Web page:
Servo motor used as a stepper motor

Discussion in 'General Electronics Chat' started by Manmeet Singh, Dec 21, 2010.

  1. Manmeet Singh

    Thread Starter Active Member

    May 21, 2008
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    Hello all I have been working on a project in which I would like to minimize cost and have found that the stepper motor is accounting for a large portion of that cost. What im wondering is can I achieve the same functionality using a servo as I would a stepper motor? My needs are I want to be able to rotate with 45 degree increments 360 degrees nothing more both clockwise and counterclockwise. Any thoughts on the topic would be appreciated

    Thanks
     
  2. #12

    Expert

    Nov 30, 2010
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    You will have to devise a system to tell the driver when to stop (because you have arrived at 45 degrees etc). That's about all I can think of.
     
  3. djsfantasi

    AAC Fanatic!

    Apr 11, 2010
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    What type of servo motor are you considering? Most hobbyist servo motors will only rotate 180 degrees, without modification. They can be modified for full rotation, but then you lose positional control, i.e. either rotate clockwise, stop, or rotate conterclockwise.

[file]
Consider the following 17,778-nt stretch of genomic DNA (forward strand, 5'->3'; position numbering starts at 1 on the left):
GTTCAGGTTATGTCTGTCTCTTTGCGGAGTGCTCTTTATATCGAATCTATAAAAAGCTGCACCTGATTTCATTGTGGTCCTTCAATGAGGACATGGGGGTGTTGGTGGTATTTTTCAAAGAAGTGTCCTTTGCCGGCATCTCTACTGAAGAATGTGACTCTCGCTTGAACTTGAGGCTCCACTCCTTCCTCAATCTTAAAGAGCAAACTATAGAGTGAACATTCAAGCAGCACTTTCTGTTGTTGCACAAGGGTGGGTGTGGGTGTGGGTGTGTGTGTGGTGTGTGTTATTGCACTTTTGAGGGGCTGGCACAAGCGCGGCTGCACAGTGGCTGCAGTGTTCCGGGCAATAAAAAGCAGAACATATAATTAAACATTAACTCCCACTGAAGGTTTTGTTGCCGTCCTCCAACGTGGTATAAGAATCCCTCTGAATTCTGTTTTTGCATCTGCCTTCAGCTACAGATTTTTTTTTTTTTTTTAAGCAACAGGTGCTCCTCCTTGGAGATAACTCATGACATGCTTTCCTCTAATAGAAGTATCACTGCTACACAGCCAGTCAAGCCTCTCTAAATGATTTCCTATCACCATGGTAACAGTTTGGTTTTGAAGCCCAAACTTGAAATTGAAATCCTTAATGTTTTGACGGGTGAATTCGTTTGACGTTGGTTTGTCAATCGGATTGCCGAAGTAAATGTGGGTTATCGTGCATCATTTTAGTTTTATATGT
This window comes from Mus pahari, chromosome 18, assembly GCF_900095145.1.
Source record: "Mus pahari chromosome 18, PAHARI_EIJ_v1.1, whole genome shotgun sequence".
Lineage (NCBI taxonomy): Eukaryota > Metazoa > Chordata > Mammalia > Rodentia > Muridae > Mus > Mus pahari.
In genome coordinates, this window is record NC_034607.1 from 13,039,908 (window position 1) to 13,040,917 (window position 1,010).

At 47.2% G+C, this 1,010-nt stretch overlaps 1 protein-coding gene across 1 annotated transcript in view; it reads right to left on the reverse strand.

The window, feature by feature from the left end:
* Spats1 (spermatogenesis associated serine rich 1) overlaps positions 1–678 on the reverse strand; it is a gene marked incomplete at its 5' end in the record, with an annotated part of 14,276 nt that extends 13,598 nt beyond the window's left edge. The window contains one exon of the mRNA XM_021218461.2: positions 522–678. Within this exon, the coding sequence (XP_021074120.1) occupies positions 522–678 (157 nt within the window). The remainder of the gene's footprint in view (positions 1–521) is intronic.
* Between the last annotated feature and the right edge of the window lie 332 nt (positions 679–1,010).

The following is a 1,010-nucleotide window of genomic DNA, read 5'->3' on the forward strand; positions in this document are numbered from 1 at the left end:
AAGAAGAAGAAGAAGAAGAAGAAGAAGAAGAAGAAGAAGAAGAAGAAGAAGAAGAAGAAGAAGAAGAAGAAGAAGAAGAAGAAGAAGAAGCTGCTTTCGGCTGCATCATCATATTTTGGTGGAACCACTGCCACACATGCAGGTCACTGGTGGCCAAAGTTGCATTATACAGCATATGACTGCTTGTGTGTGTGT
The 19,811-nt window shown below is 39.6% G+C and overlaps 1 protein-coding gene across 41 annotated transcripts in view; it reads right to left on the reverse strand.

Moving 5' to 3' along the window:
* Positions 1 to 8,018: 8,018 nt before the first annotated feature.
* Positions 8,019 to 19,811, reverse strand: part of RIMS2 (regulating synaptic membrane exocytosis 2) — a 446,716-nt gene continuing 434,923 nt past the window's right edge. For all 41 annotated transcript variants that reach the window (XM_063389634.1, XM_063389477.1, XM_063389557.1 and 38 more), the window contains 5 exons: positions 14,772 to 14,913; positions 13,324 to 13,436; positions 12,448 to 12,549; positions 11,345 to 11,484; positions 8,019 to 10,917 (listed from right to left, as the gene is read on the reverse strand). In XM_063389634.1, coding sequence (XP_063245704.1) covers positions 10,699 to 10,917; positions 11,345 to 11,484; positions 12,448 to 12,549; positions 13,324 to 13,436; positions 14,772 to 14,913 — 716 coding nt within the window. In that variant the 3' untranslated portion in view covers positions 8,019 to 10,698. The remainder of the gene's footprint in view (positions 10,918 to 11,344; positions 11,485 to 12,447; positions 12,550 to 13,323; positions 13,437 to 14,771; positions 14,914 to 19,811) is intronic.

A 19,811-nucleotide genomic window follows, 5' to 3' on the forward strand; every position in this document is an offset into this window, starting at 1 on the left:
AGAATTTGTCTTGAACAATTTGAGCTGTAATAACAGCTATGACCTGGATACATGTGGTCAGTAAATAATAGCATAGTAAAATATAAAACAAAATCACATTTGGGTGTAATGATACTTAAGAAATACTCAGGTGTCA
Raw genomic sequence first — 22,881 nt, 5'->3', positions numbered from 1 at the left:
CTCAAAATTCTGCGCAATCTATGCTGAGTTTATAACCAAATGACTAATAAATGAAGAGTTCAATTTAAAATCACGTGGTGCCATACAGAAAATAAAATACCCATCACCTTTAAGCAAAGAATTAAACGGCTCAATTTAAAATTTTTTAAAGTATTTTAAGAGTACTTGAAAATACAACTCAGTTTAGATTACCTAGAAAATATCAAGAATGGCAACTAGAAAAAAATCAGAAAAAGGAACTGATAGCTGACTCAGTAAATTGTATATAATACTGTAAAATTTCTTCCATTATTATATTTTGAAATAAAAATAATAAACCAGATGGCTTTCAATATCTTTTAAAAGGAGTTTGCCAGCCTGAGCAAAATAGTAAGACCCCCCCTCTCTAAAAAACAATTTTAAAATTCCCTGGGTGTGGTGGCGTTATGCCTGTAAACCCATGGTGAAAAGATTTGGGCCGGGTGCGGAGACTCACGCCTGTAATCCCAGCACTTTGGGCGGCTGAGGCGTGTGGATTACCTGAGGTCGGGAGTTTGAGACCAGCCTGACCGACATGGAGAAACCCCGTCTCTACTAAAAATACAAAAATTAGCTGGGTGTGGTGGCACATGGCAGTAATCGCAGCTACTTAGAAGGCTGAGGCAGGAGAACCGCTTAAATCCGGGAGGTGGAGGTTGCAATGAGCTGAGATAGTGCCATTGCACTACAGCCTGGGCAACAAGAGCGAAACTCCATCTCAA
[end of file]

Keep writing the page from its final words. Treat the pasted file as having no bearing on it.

4. Manmeet Singh

    Thread Starter Active Member

    May 21, 2008
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    I was intending on using a cheap hobbyist servo motor and modifying it but wasnt sure about if I would lose positional control. Lets say positional control is not critical could I still effectively use a hobbyist servo to rotate 360 degrees and turn with 45 degree increments?

    As a seperate question if I stop issuing the PWM signal to the servo does it swing back to neutral position?
     
  5. Markd77

    Senior Member

    Sep 7, 2009
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    You could add gears to make the 180 into 360. It wouldn't be able to rotate continuously but it could point in any direction.
     
  6. djsfantasi

    AAC Fanatic!

    Apr 11, 2010
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    No, if you stop sending the PWM signal, the servo will NOT swing back to its neutral position. It will basically be uncontrolled and may be moved by any external forces. Here is some information on hobbyist servos:
    http://www.lynxmotion.com/images/html/servo01.htm.

    Markd77's suggestion of adding additional gearing has been done. Just remember that even with that solution, you can only rotate 360° in one direction, then 360° back - no continuous rotation.
     
  7. jpanhalt

    AAC Fanatic!

    Jan 18, 2008
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    Gearing is one solution. You might also consider one of the newer servos that uses a rotary encoder. They are claimed to be extremely precise, and since there is no pot, there is no theoretical reason they cannot rotate 360° or more. I have not seen ads for ones that go more than 360°, but here are links to ones that will move 360°.

    http://www.shanghaiinspection.com/D...recision-High-Torque-Metal-Gear-Servo-p-24683

    http://www.ltair.com/en/productlist.php?intClassID=50

    As mentioned, the signal to a model servo needs to be continuous.

    John
     
  8. blueroomelectronics

    AAC Fanatic!

    Jul 22, 2007
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    Are you using a microcontroller in your current design?
     
  9. shortbus

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    Sep 30, 2009
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